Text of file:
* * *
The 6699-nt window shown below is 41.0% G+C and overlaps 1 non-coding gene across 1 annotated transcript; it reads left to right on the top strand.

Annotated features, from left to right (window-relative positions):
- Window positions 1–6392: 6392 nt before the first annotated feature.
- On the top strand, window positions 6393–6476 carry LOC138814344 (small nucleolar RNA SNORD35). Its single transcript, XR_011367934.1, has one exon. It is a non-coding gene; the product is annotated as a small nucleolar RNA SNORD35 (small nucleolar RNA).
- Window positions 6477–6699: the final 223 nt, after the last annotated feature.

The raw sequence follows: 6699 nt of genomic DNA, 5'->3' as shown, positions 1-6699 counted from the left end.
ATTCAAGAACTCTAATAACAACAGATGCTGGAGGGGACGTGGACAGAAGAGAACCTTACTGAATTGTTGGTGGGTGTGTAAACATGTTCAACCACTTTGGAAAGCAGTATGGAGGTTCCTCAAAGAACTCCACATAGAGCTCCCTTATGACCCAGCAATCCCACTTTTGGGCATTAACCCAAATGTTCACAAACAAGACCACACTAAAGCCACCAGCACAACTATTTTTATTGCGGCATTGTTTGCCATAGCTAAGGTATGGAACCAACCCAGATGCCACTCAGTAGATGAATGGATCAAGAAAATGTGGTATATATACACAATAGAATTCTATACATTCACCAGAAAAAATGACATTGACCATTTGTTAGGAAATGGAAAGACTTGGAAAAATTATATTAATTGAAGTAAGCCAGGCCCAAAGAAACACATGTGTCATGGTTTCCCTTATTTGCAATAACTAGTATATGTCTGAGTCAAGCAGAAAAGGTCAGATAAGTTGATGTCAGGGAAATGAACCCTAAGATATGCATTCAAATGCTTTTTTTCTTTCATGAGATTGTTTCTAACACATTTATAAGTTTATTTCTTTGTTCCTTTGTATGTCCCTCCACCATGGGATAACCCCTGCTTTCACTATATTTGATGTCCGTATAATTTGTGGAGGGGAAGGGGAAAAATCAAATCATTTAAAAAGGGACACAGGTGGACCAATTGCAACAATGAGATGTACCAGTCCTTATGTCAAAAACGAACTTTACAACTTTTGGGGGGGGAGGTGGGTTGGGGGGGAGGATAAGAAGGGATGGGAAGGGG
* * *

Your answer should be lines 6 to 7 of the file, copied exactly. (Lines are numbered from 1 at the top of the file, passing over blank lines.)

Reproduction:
The raw sequence follows: 6699 nt of genomic DNA, 5'->3' as shown, positions 1-6699 counted from the left end.
ATTCAAGAACTCTAATAACAACAGATGCTGGAGGGGACGTGGACAGAAGAGAACCTTACTGAATTGTTGGTGGGTGTGTAAACATGTTCAACCACTTTGGAAAGCAGTATGGAGGTTCCTCAAAGAACTCCACATAGAGCTCCCTTATGACCCAGCAATCCCACTTTTGGGCATTAACCCAAATGTTCACAAACAAGACCACACTAAAGCCACCAGCACAACTATTTTTATTGCGGCATTGTTTGCCATAGCTAAGGTATGGAACCAACCCAGATGCCACTCAGTAGATGAATGGATCAAGAAAATGTGGTATATATACACAATAGAATTCTATACATTCACCAGAAAAAATGACATTGACCATTTGTTAGGAAATGGAAAGACTTGGAAAAATTATATTAATTGAAGTAAGCCAGGCCCAAAGAAACACATGTGTCATGGTTTCCCTTATTTGCAATAACTAGTATATGTCTGAGTCAAGCAGAAAAGGTCAGATAAGTTGATGTCAGGGAAATGAACCCTAAGATATGCATTCAAATGCTTTTTTTCTTTCATGAGATTGTTTCTAACACATTTATAAGTTTATTTCTTTGTTCCTTTGTATGTCCCTCCACCATGGGATAACCCCTGCTTTCACTATATTTGATGTCCGTATAATTTGTGGAGGGGAAGGGGAAAAATCAAATCATTTAAAAAGGGACACAGGTGGACCAATTGCAACAATGAGATGTACCAGTCCTTATGTCAAAAACGAACTTTACAACTTTTGGGGGGGGAGGTGGGTTGGGGGGGAGGATAAGAAGGGATGGGAAGGGG